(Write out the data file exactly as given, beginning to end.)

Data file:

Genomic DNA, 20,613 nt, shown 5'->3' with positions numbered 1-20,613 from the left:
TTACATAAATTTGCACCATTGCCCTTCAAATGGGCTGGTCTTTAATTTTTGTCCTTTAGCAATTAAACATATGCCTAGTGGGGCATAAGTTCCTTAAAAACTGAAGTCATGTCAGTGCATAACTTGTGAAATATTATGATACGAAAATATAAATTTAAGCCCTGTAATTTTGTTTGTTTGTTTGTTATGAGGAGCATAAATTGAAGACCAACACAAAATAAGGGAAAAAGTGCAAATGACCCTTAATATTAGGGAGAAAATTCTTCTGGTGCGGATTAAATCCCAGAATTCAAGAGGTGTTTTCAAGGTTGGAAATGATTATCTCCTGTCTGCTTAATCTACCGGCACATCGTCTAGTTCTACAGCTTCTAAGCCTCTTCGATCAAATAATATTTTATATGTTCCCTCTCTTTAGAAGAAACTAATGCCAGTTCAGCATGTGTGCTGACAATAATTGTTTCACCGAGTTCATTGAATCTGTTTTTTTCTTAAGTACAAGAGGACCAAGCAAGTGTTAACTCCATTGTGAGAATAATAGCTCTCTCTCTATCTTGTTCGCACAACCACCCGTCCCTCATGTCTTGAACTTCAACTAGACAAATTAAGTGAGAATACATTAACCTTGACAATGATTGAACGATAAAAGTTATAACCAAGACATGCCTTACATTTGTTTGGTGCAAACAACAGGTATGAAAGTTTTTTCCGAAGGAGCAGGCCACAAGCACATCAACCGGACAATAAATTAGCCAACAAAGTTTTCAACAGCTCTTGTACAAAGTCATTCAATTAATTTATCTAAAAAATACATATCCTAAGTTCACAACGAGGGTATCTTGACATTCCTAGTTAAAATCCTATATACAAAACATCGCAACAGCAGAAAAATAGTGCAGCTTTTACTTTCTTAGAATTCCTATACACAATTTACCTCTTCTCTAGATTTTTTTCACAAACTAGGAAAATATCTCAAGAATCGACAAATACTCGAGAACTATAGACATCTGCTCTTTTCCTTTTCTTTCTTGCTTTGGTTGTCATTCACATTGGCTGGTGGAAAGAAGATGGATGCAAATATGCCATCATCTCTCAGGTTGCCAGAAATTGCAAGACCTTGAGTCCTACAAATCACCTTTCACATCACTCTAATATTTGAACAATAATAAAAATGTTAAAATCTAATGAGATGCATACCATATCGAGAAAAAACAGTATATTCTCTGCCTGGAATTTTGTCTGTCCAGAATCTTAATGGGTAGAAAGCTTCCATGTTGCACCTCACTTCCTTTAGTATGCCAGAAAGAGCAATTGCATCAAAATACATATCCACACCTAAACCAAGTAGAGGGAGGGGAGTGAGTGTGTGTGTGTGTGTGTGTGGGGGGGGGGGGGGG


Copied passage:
Genomic DNA, 20,613 nt, shown 5'->3' with positions numbered 1-20,613 from the left:
TTACATAAATTTGCACCATTGCCCTTCAAATGGGCTGGTCTTTAATTTTTGTCCTTTAGCAATTAAACATATGCCTAGTGGGGCATAAGTTCCTTAAAAACTGAAGTCATGTCAGTGCATAACTTGTGAAATATTATGATACGAAAATATAAATTTAAGCCCTGTAATTTTGTTTGTTTGTTTGTTATGAGGAGCATAAATTGAAGACCAACACAAAATAAGGGAAAAAGTGCAAATGACCCTTAATATTAGGGAGAAAATTCTTCTGGTGCGGATTAAATCCCAGAATTCAAGAGGTGTTTTCAAGGTTGGAAATGATTATCTCCTGTCTGCTTAATCTACCGGCACATCGTCTAGTTCTACAGCTTCTAAGCCTCTTCGATCAAATAATATTTTATATGTTCCCTCTCTTTAGAAGAAACTAATGCCAGTTCAGCATGTGTGCTGACAATAATTGTTTCACCGAGTTCATTGAATCTGTTTTTTTCTTAAGTACAAGAGGACCAAGCAAGTGTTAACTCCATTGTGAGAATAATAGCTCTCTCTCTATCTTGTTCGCACAACCACCCGTCCCTCATGTCTTGAACTTCAACTAGACAAATTAAGTGAGAATACATTAACCTTGACAATGATTGAACGATAAAAGTTATAACCAAGACATGCCTTACATTTGTTTGGTGCAAACAACAGGTATGAAAGTTTTTTCCGAAGGAGCAGGCCACAAGCACATCAACCGGACAATAAATTAGCCAACAAAGTTTTCAACAGCTCTTGTACAAAGTCATTCAATTAATTTATCTAAAAAATACATATCCTAAGTTCACAACGAGGGTATCTTGACATTCCTAGTTAAAATCCTATATACAAAACATCGCAACAGCAGAAAAATAGTGCAGCTTTTACTTTCTTAGAATTCCTATACACAATTTACCTCTTCTCTAGATTTTTTTCACAAACTAGGAAAATATCTCAAGAATCGACAAATACTCGAGAACTATAGACATCTGCTCTTTTCCTTTTCTTTCTTGCTTTGGTTGTCATTCACATTGGCTGGTGGAAAGAAGATGGATGCAAATATGCCATCATCTCTCAGGTTGCCAGAAATTGCAAGACCTTGAGTCCTACAAATCACCTTTCACATCACTCTAATATTTGAACAATAATAAAAATGTTAAAATCTAATGAGATGCATACCATATCGAGAAAAAACAGTATATTCTCTGCCTGGAATTTTGTCTGTCCAGAATCTTAATGGGTAGAAAGCTTCCATGTTGCACCTCACTTCCTTTAGTATGCCAGAAAGAGCAATTGCATCAAAATACATATCCACACCTAAACCAAGTAGAGGGAGGGGAGTGAGTGTGTGTGTGTGTGTGTGTGGGGGGGGGGGGGGG